Election Night 2014 was notably bad for Indiana Senate Democrats as their minority in the 50-member chamber shrank to 10. Among the departures was Tim Skinner, a Terre Haute schoolteacher who had represented Senate District 38 for three terms. He lost to Jon Ford, listed in his campaign resume as president of a Terre Haute-based manufacturer and distributor of food service equipment owned by his stepmother's family.
Barely a week after the election, the headlines in Terre Haute focused on Ford being sued by the company, which he acknowledged had been his former employer since his leaving the previous April; the suit, over Ford's use of company funds, was settled two years later after Ford countersued his stepmother. He since has joined the staff of a regional economic development group.
As a legislator, Ford began in his first term to champion Terre Haute as the site for a new land-based casino, sponsoring legislation in 2017 to move unused games from the struggling Rising Sun casino in southeastern Indiana. The bill died in committee but two years later, legislation authored by Ford and Mark Messmer, R-Jasper, included the transfer of a Lake County license to Vigo County, and with the bill's passage, plans began for a new casino ou the outskirts of Terre Haute. The plans were soon thrown off course by allegations against the originally licensed owners, and the future of the project remains unclear.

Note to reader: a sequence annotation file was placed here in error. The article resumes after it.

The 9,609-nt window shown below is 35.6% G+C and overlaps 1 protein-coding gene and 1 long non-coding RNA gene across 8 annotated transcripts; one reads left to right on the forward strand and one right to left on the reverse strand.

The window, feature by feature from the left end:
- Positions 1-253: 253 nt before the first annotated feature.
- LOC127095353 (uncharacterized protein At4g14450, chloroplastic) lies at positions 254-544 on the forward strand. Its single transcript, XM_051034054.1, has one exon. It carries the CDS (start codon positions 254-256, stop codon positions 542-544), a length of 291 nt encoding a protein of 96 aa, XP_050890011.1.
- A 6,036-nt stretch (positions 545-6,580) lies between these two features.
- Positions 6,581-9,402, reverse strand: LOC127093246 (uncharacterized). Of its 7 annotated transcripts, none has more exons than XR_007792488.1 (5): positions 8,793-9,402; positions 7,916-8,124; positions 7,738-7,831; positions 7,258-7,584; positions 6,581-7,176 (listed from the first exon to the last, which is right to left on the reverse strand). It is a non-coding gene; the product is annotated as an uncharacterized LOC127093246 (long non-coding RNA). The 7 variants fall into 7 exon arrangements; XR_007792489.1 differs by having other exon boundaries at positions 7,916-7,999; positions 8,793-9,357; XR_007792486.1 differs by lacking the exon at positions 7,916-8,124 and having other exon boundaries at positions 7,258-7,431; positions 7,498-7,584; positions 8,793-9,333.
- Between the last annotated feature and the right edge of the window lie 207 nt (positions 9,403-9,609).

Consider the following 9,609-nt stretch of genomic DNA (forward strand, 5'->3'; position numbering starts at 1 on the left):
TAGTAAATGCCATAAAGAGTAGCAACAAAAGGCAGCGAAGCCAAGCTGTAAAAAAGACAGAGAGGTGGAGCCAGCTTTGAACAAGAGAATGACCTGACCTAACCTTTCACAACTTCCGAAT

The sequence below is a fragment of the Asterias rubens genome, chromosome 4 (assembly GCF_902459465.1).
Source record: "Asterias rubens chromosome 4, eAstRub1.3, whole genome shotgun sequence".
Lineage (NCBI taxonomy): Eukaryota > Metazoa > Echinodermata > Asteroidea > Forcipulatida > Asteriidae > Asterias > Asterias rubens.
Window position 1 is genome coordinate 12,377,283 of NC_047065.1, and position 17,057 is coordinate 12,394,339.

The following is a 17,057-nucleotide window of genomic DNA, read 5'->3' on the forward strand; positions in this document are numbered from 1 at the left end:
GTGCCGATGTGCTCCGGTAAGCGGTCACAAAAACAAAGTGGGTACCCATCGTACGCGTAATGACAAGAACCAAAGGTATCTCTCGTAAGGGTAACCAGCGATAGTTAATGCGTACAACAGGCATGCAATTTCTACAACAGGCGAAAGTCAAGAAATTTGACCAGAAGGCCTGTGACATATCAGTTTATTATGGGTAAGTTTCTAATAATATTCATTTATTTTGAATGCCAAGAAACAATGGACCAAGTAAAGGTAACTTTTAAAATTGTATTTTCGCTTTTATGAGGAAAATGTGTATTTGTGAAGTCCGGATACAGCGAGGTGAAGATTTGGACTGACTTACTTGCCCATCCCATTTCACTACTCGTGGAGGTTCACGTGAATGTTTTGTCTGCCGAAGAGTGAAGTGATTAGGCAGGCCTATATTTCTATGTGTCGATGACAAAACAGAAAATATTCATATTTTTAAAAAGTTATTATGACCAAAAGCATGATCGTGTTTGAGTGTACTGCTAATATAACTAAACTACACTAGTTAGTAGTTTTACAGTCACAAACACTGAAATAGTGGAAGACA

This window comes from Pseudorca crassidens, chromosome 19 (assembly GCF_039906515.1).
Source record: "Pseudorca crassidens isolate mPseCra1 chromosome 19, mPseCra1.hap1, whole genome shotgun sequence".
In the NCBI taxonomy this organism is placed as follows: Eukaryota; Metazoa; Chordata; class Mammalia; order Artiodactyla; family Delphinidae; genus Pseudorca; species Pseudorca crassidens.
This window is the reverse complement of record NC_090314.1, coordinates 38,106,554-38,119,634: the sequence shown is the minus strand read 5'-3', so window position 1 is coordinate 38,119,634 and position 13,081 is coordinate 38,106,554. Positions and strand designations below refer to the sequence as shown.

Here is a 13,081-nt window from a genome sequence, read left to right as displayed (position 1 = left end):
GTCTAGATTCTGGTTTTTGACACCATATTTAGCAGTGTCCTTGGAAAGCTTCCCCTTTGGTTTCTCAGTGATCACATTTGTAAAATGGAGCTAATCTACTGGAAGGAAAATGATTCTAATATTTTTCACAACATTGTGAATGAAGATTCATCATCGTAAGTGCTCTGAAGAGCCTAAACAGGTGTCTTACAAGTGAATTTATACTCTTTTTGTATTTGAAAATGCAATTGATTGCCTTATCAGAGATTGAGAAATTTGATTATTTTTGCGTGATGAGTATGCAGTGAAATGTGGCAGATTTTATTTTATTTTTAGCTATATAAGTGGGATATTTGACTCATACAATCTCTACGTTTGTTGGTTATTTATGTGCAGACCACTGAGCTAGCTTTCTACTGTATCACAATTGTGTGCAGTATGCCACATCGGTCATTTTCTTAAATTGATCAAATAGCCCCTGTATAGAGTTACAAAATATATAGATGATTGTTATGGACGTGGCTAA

Ford was named chairman of the Senate Elections Committee before the 2021 session, just in time to play a leading role in the decennial redistricting of the state's congressional and legislative districts, a process delayed by months due to the coronavirus pandemic. Advocates of redistricting reform have seen him as a potential ally due to his co-authoring legislation in 2018 that would have created a commission balanced with legislators of both parties and members of the public; the bill died in committee and like other Republicans at the center of the redistricting process in 2021, Ford was tight-lipped on the topic. Though credited for his handling of public hearings and dealings with his colleagues during the process, Ford was widely seen as falling into line with the rest of the Republican legislative supermajorities in shepherding redrawn maps seen as likely to preserve those supermajorities for another decade. -- Kevin Morgan